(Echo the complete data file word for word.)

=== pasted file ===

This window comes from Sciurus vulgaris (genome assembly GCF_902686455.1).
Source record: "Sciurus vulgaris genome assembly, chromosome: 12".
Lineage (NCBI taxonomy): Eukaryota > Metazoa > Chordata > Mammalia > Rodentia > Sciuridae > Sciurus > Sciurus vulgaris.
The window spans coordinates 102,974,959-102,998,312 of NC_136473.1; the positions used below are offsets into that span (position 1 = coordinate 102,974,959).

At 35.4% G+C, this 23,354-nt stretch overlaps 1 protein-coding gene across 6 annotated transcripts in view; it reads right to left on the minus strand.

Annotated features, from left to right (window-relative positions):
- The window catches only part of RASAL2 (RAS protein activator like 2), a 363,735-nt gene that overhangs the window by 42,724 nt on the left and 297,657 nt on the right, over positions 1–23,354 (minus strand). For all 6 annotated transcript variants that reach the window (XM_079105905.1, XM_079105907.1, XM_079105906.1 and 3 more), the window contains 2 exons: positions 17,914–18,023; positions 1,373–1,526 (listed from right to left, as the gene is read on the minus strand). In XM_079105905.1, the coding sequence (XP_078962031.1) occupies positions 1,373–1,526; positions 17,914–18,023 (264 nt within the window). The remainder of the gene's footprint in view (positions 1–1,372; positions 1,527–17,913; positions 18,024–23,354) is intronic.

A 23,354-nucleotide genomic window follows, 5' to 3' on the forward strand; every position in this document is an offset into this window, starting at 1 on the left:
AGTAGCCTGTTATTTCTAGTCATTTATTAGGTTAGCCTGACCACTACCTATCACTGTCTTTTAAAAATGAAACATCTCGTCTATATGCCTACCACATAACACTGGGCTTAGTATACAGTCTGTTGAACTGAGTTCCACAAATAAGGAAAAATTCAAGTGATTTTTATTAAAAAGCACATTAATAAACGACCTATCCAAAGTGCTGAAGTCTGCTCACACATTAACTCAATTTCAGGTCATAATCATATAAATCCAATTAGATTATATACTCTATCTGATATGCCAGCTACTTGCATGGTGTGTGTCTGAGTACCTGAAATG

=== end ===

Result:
This window comes from Sciurus vulgaris (genome assembly GCF_902686455.1).
Source record: "Sciurus vulgaris genome assembly, chromosome: 12".
Lineage (NCBI taxonomy): Eukaryota > Metazoa > Chordata > Mammalia > Rodentia > Sciuridae > Sciurus > Sciurus vulgaris.
The window spans coordinates 102,974,959-102,998,312 of NC_136473.1; the positions used below are offsets into that span (position 1 = coordinate 102,974,959).

At 35.4% G+C, this 23,354-nt stretch overlaps 1 protein-coding gene across 6 annotated transcripts in view; it reads right to left on the minus strand.

Annotated features, from left to right (window-relative positions):
- The window catches only part of RASAL2 (RAS protein activator like 2), a 363,735-nt gene that overhangs the window by 42,724 nt on the left and 297,657 nt on the right, over positions 1–23,354 (minus strand). For all 6 annotated transcript variants that reach the window (XM_079105905.1, XM_079105907.1, XM_079105906.1 and 3 more), the window contains 2 exons: positions 17,914–18,023; positions 1,373–1,526 (listed from right to left, as the gene is read on the minus strand). In XM_079105905.1, the coding sequence (XP_078962031.1) occupies positions 1,373–1,526; positions 17,914–18,023 (264 nt within the window). The remainder of the gene's footprint in view (positions 1–1,372; positions 1,527–17,913; positions 18,024–23,354) is intronic.

A 23,354-nucleotide genomic window follows, 5' to 3' on the forward strand; every position in this document is an offset into this window, starting at 1 on the left:
AGTAGCCTGTTATTTCTAGTCATTTATTAGGTTAGCCTGACCACTACCTATCACTGTCTTTTAAAAATGAAACATCTCGTCTATATGCCTACCACATAACACTGGGCTTAGTATACAGTCTGTTGAACTGAGTTCCACAAATAAGGAAAAATTCAAGTGATTTTTATTAAAAAGCACATTAATAAACGACCTATCCAAAGTGCTGAAGTCTGCTCACACATTAACTCAATTTCAGGTCATAATCATATAAATCCAATTAGATTATATACTCTATCTGATATGCCAGCTACTTGCATGGTGTGTGTCTGAGTACCTGAAATG